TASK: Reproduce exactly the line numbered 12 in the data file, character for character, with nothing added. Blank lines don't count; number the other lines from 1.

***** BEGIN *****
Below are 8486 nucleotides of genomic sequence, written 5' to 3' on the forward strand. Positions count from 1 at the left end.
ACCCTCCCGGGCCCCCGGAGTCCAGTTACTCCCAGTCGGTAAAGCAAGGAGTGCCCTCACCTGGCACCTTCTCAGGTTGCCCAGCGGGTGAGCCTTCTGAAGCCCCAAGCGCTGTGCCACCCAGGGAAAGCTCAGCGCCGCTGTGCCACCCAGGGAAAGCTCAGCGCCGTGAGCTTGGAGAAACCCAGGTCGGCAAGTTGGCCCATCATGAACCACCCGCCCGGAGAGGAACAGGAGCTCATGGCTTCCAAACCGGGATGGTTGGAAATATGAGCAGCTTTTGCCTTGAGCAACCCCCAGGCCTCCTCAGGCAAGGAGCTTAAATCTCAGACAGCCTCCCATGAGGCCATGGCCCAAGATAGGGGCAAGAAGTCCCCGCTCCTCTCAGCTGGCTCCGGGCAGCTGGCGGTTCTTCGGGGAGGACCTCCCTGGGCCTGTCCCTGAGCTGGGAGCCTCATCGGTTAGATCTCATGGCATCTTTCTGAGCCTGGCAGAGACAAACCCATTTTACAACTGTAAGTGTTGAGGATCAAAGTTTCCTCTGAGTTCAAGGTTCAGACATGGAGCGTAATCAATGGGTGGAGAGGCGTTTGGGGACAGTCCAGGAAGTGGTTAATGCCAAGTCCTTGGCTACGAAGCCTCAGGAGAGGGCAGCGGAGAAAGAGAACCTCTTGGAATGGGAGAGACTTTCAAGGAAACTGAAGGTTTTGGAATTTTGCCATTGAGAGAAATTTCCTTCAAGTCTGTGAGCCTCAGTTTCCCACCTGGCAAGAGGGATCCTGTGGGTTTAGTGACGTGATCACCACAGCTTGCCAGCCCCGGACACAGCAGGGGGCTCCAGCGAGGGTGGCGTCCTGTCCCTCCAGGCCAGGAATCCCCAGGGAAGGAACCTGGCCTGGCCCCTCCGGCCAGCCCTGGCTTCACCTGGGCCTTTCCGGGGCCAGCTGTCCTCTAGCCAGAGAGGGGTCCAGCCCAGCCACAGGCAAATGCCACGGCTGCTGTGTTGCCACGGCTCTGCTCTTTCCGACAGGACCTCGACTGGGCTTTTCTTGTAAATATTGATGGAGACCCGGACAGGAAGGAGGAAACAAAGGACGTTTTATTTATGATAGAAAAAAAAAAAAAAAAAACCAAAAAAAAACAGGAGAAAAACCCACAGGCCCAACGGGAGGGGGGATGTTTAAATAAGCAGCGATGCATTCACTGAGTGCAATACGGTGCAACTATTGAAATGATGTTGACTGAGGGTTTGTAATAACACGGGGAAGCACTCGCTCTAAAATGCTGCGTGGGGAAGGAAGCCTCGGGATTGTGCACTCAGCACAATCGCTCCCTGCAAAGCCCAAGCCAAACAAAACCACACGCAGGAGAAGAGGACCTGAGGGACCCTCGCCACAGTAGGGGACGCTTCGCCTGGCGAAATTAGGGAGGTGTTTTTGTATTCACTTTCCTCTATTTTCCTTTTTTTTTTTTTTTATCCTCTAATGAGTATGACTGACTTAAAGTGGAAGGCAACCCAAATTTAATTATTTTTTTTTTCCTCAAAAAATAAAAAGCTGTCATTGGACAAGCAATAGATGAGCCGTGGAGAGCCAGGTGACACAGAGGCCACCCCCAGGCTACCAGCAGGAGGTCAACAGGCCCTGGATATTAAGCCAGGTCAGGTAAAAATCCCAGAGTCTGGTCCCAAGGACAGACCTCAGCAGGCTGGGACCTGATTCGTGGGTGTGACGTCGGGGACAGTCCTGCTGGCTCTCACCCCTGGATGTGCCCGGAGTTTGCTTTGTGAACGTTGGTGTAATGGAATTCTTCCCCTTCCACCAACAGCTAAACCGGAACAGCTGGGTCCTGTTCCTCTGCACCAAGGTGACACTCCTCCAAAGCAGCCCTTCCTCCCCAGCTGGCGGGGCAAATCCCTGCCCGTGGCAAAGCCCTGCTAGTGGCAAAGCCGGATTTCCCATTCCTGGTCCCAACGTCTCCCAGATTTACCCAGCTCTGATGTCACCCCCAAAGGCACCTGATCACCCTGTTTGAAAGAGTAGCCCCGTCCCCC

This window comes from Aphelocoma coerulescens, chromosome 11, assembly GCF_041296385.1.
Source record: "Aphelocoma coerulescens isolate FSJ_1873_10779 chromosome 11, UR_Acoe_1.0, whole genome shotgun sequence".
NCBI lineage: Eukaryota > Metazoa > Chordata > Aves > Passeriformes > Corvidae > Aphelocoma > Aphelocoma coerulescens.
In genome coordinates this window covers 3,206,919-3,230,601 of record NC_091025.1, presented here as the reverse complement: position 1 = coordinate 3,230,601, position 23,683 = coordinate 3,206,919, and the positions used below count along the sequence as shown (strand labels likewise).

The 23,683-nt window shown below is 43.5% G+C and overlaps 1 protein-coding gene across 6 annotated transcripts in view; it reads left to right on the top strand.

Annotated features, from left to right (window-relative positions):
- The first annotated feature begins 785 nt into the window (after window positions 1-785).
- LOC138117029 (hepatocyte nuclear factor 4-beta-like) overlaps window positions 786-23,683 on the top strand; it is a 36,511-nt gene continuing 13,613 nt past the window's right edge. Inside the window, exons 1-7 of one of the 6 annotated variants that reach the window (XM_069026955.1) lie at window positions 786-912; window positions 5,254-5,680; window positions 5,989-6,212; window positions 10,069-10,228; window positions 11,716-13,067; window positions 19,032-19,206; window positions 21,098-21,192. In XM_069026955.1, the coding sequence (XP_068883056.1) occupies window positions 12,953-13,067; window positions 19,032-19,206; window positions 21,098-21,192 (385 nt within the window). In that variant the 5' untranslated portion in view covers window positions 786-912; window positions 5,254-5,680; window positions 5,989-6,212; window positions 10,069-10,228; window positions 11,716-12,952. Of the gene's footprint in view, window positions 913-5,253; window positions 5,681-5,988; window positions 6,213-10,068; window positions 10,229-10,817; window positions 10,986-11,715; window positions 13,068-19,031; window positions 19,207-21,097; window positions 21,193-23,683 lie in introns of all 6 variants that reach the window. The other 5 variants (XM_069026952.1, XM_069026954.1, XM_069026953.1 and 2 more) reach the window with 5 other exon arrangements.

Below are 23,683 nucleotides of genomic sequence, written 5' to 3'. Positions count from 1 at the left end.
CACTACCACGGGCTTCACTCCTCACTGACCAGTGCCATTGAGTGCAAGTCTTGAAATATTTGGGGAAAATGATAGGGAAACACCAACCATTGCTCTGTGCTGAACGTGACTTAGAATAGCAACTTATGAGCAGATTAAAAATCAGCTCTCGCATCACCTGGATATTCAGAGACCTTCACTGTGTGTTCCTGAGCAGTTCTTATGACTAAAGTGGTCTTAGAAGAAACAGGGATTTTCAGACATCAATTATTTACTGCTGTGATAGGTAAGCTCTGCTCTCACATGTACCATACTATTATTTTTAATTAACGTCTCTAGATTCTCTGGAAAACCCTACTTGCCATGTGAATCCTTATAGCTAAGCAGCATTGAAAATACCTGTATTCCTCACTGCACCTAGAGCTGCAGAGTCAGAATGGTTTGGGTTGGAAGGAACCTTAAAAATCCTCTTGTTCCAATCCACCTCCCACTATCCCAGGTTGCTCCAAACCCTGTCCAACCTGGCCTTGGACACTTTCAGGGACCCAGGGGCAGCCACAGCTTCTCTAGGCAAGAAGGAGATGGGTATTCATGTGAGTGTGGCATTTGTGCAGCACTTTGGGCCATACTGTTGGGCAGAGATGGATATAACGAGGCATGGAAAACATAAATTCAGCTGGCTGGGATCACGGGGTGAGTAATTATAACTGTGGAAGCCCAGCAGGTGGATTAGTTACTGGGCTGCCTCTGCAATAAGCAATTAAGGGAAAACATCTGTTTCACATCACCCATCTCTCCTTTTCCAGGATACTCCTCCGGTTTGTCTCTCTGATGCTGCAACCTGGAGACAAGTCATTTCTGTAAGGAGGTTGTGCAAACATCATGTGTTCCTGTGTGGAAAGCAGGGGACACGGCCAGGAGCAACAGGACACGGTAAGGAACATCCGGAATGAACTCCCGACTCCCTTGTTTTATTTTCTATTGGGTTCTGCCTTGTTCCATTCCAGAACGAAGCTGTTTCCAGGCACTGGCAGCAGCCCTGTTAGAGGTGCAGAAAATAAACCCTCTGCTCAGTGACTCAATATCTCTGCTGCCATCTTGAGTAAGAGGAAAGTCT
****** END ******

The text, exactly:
CACTACCACGGGCTTCACTCCTCACTGACCAGTGCCATTGAGTGCAAGTCTTGAAATATTTGGGGAAAATGATAGGGAAACACCAACCATTGCTCTGTGCTGAACGTGACTTAGAATAGCAACTTATGAGCAGATTAAAAATCAGCTCTCGCATCACCTGGATATTCAGAGACCTTCACTGTGTGTTCCTGAGCAGTTCTTATGACTAAAGTGGTCTTAGAAGAAACAGGGATTTTCAGACATCAATTATTTACTGCTGTGATAGGTAAGCTCTGCTCTCACATGTACCATACTATTATTTTTAATTAACGTCTCTAGATTCTCTGGAAAACCCTACTTGCCATGTGAATCCTTATAGCTAAGCAGCATTGAAAATACCTGTATTCCTCACTGCACCTAGAGCTGCAGAGTCAGAATGGTTTGGGTTGGAAGGAACCTTAAAAATCCTCTTGTTCCAATCCACCTCCCACTATCCCAGGTTGCTCCAAACCCTGTCCAACCTGGCCTTGGACACTTTCAGGGACCCAGGGGCAGCCACAGCTTCTCTAGGCAAGAAGGAGATGGGTATTCATGTGAGTGTGGCATTTGTGCAGCACTTTGGGCCATACTGTTGGGCAGAGATGGATATAACGAGGCATGGAAAACATAAATTCAGCTGGCTGGGATCACGGGGTGAGTAATTATAACTGTGGAAGCCCAGCAGGTGGATTAGTTACTGGGCTGCCTCTGCAATAAGCAATTAAGGGAAAACATCTGTTTCACATCACCCATCTCTCCTTTTCCAGGATACTCCTCCGGTTTGTCTCTCTGATGCTGCAACCTGGAGACAAGTCATTTCTGTAAGGAGGTTGTGCAAACATCATGTGTTCCTGTGTGGAAAGCAGGGGACACGGCCAGGAGCAACAGGACACGGTAAGGAACATCCGGAATGAACTCCCGACTCCCTTGTTTTATTTTCTATTGGGTTCTGCCTTGTTCCATTCCAGAACGAAGCTGTTTCCAGGCACTGGCAGCAGCCCTGTTAGAGGTGCAGAAAATAAACCCTCTGCTCAGTGACTCAATATCTCTGCTGCCATCTTGAGTAAGAGGAAAGTCT